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It mostly covers my work as UNISON Scotland's Head of Policy and Public Affairs although views are my own. For full coverage of UNISON Scotland's policy and campaigns please visit our web site. You can also follow me on Twitter. I hope you find this blog interesting and I would welcome your comments.

Friday, 25 October 2013

Staffing cuts lead to assaults at work

A 'toxic cocktail' of staffing cuts and violence against public service workers has resulted in another increase in violent incidents across Scottish councils and NHS Scotland.

I am at Stirling University today presenting UNISON Scotland's annual survey of violent incidents to UNISON's health and safety conference. 33,689 incidents were reported to public service employers last year - almost 14,000 more than when the first survey was first conducted in 2006.

In probably the only employment group protected from cuts, police officers, the number of incidents fell by around one-third (by 3074 to 6187). However, council and NHS workers, who face big staffing reductions, have seen an increase in violent incidents. Incidents in councils have increased by 730 to 14,879. NHS incidents are up by 1744 to 12618.

In simple terms, the biggest increase in violent incidents is happening in those services that have suffered staffing cuts. This statistical correlation is backed up by feedback from members who highlight too few staff to deliver on the risk assessments that have been undertaken. A particular concern is the impact of welfare reform. Our members are having to ask some very intrusive questions of service users who are at the sharp end of benefit cuts and other service reductions. It is sadly inevitable that verbal abuse will increasingly turn violent.

The politicians who pass these evil laws are not having to face the consequences of their decisions. It is public service workers are the front line. Workers are stretched too thinly, dealing with the public who are coping with cuts in the services they rely on.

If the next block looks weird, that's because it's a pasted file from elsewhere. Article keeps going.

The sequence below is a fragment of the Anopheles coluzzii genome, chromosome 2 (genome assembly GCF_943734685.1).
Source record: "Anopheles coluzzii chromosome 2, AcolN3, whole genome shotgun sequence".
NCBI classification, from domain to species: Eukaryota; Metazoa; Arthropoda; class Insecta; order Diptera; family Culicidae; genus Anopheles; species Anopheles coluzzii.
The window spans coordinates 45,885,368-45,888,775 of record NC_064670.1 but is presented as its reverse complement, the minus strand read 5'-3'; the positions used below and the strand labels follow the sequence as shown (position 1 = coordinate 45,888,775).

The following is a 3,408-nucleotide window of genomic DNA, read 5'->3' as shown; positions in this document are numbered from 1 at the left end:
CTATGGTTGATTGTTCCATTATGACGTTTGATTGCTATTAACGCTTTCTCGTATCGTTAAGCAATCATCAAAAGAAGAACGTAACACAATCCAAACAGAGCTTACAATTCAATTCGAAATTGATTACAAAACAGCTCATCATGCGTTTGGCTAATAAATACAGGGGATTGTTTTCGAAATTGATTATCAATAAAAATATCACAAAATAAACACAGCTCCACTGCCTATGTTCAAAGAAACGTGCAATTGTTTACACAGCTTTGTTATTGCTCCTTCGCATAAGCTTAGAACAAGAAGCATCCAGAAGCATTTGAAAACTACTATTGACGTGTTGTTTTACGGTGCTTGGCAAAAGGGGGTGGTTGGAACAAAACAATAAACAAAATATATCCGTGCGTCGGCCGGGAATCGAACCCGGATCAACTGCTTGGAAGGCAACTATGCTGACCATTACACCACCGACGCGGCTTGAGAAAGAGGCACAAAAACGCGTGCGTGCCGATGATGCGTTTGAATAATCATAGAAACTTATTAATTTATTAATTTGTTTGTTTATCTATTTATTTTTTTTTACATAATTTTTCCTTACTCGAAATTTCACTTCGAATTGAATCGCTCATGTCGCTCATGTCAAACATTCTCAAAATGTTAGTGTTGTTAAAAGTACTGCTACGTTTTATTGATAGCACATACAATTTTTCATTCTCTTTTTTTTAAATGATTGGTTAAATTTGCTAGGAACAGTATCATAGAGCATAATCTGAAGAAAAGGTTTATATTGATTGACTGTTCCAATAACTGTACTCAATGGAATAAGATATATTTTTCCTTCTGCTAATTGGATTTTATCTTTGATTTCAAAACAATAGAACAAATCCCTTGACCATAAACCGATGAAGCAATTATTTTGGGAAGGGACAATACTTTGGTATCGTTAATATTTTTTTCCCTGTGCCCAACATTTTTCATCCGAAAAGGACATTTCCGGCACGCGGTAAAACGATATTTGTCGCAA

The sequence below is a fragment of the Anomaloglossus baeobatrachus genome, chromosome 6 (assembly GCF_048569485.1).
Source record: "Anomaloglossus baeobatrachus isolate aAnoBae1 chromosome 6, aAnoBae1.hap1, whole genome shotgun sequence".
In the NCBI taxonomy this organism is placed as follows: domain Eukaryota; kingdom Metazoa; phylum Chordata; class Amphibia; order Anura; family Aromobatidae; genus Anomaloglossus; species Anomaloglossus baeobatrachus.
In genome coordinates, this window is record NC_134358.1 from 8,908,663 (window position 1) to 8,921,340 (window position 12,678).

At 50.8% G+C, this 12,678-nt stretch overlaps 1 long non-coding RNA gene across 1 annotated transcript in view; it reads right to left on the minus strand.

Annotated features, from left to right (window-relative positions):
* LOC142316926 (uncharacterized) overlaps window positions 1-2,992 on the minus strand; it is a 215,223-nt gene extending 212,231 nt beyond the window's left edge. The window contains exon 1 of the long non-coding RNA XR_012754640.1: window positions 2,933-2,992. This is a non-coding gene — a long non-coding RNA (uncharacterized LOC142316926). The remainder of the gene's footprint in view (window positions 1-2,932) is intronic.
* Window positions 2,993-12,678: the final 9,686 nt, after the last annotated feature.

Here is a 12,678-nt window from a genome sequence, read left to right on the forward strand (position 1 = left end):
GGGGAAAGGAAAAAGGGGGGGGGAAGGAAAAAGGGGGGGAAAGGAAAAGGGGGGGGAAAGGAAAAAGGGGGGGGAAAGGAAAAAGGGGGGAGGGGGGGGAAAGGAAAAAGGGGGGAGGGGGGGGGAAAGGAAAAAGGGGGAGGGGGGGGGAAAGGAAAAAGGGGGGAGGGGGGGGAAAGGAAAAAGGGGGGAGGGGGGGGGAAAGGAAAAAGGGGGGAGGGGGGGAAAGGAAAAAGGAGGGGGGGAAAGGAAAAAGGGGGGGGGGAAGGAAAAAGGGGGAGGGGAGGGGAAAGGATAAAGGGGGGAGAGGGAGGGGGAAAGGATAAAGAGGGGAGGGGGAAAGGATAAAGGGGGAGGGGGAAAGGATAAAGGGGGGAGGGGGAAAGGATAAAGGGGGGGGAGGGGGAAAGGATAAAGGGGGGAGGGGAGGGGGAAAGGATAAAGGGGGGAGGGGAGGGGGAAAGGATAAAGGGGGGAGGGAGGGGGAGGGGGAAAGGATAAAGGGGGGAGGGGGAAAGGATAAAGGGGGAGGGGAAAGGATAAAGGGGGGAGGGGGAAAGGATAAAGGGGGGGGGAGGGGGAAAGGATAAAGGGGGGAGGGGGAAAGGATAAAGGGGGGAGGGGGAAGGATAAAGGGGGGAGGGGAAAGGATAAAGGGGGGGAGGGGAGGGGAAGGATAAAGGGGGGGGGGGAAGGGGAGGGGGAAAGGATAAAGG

I am pleased to say that there has been some improvement in recording, particularly in the NHS, but some councils couldn’t even produce statistics. If they can’t produce decent statistics they cannot be monitoring, let alone tackling the problem. There are also positive indications that a number of public bodies are preparing for further problems when the full impact of welfare reform happens. There is very clear guidance for councils on how to address this issue in Managing Occupational Violence in the Workplace (2010). NHS Scotland has similar PIN polices.

Convictions under the Emergency Workers Act have increased again last year by 32 to 355. Due to the limited scope of the Act few violent incidents result in criminal action. Sadly, efforts to address this were blocked by the Scottish Government when they opposed Hugh Henry MSP’s, Protection of Worker’s Bill. The UK Government has also undermined protection for workers with cuts to the Criminal Injury Compensation scheme. The Scottish Conservatives recently published the outcome of their FoI survey of assaults on emergency workers. While we welcome their interest, we could have done with their support in changing the legislation! Not to mention their government cuts that are adding to the problems of our members.

Behind every violent incident is a personal tragedy for the worker concerned. Often short term physical injury and longer term psychological damage. No one should have to work under the fear of assault.

The UNISON Scotland Survey of Violence at Work 2012 is online here:

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